News World Emmanuel Macron loses majority

Emmanuel Macron loses majority

The visit to Kyiv was the first by Emmanual Macron since Russia invaded Ukraine. Photo: Getty
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French President Emmanuel Macron and his allies have lost their absolute majority in the National Assembly and with it control of the reform agenda, a crushing outcome for the newly re-elected president.

Initial projections showed Mr Macron’s centrist Ensemble! alliance was set to end up with the most seats in Sunday’s election, followed by the left-wing Nupes bloc – headed by the hard left veteran Jean-Luc Melenchon.

But Mr Macron and his allies will fall well short of the absolute majority they need to control parliament. Ministers and close aides acknowledged that, saying they would have to reach out to others beyond their alliance to govern France.

Finance Minister Bruno Le Maire called the outcome a “democratic shock” and said they would reach out to all pro-Europeans to help govern the country.

“The rout of the presidential party is complete and there is no clear majority in sight,” Mr Melenchon told cheering supporters.

United behind him, left-wing parties were on course to triple their score from the last legislative election, in 2017. But they failed to secure the outright win Mr Melenchon had hoped for.

If confirmed, a hung parliament would open up a period of political uncertainty that would require a degree of power-sharing among parties not experienced in France in recent decades. Other possible outcomes include political paralysis and even possibly repeat elections.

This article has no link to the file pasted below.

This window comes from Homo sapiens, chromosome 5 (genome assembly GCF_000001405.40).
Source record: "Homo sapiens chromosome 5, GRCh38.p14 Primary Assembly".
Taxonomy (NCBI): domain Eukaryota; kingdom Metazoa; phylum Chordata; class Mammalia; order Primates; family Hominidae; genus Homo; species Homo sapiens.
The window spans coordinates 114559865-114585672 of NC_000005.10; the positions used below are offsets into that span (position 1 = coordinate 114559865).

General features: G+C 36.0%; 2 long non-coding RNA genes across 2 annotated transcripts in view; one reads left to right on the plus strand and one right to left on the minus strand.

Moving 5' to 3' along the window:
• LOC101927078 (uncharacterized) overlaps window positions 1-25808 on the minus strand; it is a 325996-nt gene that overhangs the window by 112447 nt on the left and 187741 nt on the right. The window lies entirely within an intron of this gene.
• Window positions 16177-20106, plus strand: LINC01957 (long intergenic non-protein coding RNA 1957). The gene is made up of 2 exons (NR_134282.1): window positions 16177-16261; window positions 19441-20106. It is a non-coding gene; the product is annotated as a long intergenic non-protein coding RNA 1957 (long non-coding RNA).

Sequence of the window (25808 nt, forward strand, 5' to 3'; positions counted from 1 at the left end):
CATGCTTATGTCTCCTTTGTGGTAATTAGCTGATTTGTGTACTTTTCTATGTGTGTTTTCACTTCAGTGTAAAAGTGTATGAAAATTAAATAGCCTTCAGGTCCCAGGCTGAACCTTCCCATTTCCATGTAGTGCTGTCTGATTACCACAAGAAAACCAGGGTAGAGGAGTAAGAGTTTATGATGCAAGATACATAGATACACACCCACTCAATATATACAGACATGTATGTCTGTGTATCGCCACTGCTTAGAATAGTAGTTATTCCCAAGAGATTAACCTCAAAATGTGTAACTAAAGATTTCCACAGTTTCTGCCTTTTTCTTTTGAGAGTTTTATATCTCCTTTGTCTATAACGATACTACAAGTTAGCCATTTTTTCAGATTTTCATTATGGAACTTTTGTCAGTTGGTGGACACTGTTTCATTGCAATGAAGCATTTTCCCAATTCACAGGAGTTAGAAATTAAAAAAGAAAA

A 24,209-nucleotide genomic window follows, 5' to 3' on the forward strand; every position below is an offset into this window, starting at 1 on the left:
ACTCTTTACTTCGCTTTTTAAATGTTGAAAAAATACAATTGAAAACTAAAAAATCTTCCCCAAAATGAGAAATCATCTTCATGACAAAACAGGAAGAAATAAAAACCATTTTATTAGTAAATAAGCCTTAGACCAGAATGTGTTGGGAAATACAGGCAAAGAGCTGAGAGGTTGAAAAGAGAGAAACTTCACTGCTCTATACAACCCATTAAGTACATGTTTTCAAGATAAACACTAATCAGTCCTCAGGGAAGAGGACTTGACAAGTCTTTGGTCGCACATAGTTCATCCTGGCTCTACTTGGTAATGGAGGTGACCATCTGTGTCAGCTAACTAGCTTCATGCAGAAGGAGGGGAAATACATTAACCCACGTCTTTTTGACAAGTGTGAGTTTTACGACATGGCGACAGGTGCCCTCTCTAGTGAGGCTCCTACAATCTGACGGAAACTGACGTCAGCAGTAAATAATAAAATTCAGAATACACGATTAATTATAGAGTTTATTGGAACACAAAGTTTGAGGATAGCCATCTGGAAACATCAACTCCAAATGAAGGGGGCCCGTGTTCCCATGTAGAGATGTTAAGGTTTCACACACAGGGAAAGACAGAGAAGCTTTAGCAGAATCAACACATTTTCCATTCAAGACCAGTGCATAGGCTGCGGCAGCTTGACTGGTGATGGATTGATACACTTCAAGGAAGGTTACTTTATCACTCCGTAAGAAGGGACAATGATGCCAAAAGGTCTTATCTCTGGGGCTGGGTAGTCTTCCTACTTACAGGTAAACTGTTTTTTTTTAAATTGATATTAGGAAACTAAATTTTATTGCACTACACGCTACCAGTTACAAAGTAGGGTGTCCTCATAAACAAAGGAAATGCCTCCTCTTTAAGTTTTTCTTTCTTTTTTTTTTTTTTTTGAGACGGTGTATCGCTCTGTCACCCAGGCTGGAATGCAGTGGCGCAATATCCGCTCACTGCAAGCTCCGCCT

Rachida Dati, from the conservative Les Republicains, called the result “a bitter failure” for Mr Macron and said he should name a new prime minister.

There is no set script in France for how things will unfold as Mr Macron and Ensemble seek to find a way forward to avoid paralysis.

“There are moderates on the benches, on the right, on the left. There are moderate Socialists and there are people on the right who, perhaps, on legislation, will be on our side,” government spokeswoman Olivia Gregoire said.

In April, Mr Macron, 44, became the first French president in two decades to win a second term. But he presides over a deeply disenchanted and divided country where support for populist parties on the right and left has surged.

His ability to pursue further reform of the euro zone’s second biggest economy will hinge on his ability to rally moderates outside of his alliance on the right and left behind his legislative agenda.

Forecasts by pollster Ifop, OpinionWay, Elabe and Ipsos showed Mr Macron’s Ensemble alliance winning 210-240 seats and Nupes securing 149-188.

The former head of the National Assembly, Richard Ferrand, and Health Minister Brigitte Bourguignon lost their seats, in two major defeats for Mr Macron’s camp.

In another significant change for French politics, Marine Le Pen’s far-right party could score a ten-fold increase of its MPs, and win as much as close to 100 seats, the initial projections showed – its biggest number on record.

The Les Republicains party and its allies could also get as much as 100, potentially making them kingmakers, as their platform is more compatible with Mr Macron’s than any other group.